"Not many women – or even many men – have the occasion or the need," Darwin replies. "I'm not sure I'd count myself as lucky to have had the opportunity."
"No," Mellor says, thoughtfully. "You've done well to get into that chair, though. Do you find – in my first command I found – that some of your crew are – how shall I put this – not as respectful to you as you would expect?" There's a pause, Darwin considering her reaction and Mellor frowning a little. "If you do…"
"I don't," Darwin says. Her voice is firm. Maybe there had been a little to begin with, but who knew what was the disrespect of a man for a woman, or a Vulcan for a human, or the ordinary boundary pushing of a new crew against a newly promoted captain? In any case, she'd dealt with it.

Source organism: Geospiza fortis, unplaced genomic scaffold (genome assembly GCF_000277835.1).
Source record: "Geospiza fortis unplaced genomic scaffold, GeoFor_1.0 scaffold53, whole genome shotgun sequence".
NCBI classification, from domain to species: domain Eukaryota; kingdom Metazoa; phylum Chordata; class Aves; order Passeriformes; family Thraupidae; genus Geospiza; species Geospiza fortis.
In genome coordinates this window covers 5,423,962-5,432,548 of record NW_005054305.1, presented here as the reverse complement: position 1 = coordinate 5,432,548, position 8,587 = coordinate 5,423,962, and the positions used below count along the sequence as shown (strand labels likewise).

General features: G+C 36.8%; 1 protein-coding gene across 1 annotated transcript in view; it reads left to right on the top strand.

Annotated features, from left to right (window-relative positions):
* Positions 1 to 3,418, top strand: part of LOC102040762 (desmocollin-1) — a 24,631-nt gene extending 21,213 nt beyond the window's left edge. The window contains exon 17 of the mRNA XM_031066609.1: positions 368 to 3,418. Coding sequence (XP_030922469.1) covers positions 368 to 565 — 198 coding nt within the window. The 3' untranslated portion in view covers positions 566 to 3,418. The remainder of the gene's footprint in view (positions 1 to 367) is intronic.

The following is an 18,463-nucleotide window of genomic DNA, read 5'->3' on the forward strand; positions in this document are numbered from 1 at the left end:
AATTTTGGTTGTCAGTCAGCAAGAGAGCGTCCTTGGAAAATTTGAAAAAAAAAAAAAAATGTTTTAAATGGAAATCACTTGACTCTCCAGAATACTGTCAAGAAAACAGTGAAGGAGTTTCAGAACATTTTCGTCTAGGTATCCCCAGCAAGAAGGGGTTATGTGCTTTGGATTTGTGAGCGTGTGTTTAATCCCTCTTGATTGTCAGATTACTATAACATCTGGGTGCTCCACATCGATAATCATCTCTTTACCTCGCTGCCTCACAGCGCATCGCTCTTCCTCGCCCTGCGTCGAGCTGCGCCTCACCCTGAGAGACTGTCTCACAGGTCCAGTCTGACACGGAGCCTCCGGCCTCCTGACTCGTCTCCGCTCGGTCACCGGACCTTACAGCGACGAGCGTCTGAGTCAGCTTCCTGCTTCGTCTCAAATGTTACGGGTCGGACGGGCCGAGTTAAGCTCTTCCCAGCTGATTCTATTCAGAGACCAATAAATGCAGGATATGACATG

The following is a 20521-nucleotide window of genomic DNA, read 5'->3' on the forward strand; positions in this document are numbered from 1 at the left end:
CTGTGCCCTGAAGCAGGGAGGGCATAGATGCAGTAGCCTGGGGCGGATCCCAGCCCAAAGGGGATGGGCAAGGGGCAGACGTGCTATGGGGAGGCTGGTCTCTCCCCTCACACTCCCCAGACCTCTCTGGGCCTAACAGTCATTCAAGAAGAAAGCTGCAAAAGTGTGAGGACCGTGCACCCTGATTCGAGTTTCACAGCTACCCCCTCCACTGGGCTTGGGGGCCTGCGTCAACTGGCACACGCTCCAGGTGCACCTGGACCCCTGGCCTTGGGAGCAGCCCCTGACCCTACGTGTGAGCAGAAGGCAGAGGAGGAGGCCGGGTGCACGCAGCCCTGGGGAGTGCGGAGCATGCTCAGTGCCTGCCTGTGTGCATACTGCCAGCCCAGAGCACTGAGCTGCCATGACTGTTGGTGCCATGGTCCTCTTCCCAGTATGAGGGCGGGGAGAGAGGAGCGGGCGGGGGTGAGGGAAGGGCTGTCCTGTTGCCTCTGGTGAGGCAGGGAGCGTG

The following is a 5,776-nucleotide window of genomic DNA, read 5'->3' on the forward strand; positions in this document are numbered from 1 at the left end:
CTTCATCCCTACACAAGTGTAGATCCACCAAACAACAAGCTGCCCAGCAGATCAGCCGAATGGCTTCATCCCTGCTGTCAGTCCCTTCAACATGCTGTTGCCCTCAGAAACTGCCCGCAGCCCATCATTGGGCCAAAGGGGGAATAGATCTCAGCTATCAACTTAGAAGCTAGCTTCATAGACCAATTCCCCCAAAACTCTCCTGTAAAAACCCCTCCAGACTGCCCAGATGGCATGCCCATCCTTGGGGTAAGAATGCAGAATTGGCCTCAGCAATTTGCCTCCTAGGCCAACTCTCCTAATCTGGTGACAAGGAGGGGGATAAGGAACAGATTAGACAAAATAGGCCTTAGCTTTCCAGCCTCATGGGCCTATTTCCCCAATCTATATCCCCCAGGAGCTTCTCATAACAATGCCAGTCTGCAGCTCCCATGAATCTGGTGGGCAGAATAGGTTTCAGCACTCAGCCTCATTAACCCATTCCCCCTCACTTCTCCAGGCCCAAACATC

"I'm pleased to hear it," Mellor replies. She gives a handful of instructions about handling the Elizabeth's next scientific mission – the readings must be taken in a specific order, no matter how long it takes – and signs off.
Darwin finishes her coffee and returns to the bridge. The chatter is subdued, the effect of tiredness seeping in where adrenaline had flowed the day before. Tate is off duty, replaced by T'Ranith, but Sengupta is muttering encouragingly to his board and Kevan is engaged in something involving a complex spread-sheet.
This is her ship and her team. If she has to fly into combat at all, better it be with these people.
Kevan glances up, and catches her eye. "All's well," she reports unnecessarily.
T'Ranith would never do anything so emotional as glare, but makes a fair attempt at a silence which implies the same thing.
The USS Elizabeth flies safely on to her next mission.